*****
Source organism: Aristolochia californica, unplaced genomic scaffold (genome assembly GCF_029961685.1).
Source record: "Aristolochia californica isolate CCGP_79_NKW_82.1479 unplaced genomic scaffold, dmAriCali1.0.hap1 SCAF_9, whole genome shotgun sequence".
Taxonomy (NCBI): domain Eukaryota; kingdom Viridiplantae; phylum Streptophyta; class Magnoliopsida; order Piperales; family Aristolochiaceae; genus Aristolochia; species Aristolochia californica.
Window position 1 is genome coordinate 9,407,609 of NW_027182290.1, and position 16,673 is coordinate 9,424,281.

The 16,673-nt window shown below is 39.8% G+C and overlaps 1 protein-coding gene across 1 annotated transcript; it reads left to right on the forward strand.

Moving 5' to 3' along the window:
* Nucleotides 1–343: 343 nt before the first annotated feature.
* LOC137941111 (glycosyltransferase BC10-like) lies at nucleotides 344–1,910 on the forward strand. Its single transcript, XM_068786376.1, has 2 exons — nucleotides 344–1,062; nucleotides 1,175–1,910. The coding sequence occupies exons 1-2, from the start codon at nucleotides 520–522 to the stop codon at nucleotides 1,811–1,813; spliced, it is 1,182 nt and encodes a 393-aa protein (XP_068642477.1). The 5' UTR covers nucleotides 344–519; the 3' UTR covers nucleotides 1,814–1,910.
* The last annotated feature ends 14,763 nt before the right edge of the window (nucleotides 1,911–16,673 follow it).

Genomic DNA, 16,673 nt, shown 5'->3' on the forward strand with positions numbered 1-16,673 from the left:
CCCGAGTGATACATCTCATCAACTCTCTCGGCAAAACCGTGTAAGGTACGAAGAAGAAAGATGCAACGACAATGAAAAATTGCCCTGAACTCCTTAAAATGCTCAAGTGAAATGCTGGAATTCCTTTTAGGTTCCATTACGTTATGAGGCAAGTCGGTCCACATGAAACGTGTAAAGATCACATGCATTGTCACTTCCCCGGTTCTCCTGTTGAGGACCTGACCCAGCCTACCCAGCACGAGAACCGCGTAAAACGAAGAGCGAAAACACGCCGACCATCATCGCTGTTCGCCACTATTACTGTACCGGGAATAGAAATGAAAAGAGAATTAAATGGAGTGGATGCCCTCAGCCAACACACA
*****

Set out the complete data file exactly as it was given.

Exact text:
Source organism: Aristolochia californica, unplaced genomic scaffold (genome assembly GCF_029961685.1).
Source record: "Aristolochia californica isolate CCGP_79_NKW_82.1479 unplaced genomic scaffold, dmAriCali1.0.hap1 SCAF_9, whole genome shotgun sequence".
Taxonomy (NCBI): domain Eukaryota; kingdom Viridiplantae; phylum Streptophyta; class Magnoliopsida; order Piperales; family Aristolochiaceae; genus Aristolochia; species Aristolochia californica.
Window position 1 is genome coordinate 9,407,609 of NW_027182290.1, and position 16,673 is coordinate 9,424,281.

The 16,673-nt window shown below is 39.8% G+C and overlaps 1 protein-coding gene across 1 annotated transcript; it reads left to right on the forward strand.

Moving 5' to 3' along the window:
* Nucleotides 1–343: 343 nt before the first annotated feature.
* LOC137941111 (glycosyltransferase BC10-like) lies at nucleotides 344–1,910 on the forward strand. Its single transcript, XM_068786376.1, has 2 exons — nucleotides 344–1,062; nucleotides 1,175–1,910. The coding sequence occupies exons 1-2, from the start codon at nucleotides 520–522 to the stop codon at nucleotides 1,811–1,813; spliced, it is 1,182 nt and encodes a 393-aa protein (XP_068642477.1). The 5' UTR covers nucleotides 344–519; the 3' UTR covers nucleotides 1,814–1,910.
* The last annotated feature ends 14,763 nt before the right edge of the window (nucleotides 1,911–16,673 follow it).

Genomic DNA, 16,673 nt, shown 5'->3' on the forward strand with positions numbered 1-16,673 from the left:
CCCGAGTGATACATCTCATCAACTCTCTCGGCAAAACCGTGTAAGGTACGAAGAAGAAAGATGCAACGACAATGAAAAATTGCCCTGAACTCCTTAAAATGCTCAAGTGAAATGCTGGAATTCCTTTTAGGTTCCATTACGTTATGAGGCAAGTCGGTCCACATGAAACGTGTAAAGATCACATGCATTGTCACTTCCCCGGTTCTCCTGTTGAGGACCTGACCCAGCCTACCCAGCACGAGAACCGCGTAAAACGAAGAGCGAAAACACGCCGACCATCATCGCTGTTCGCCACTATTACTGTACCGGGAATAGAAATGAAAAGAGAATTAAATGGAGTGGATGCCCTCAGCCAACACACA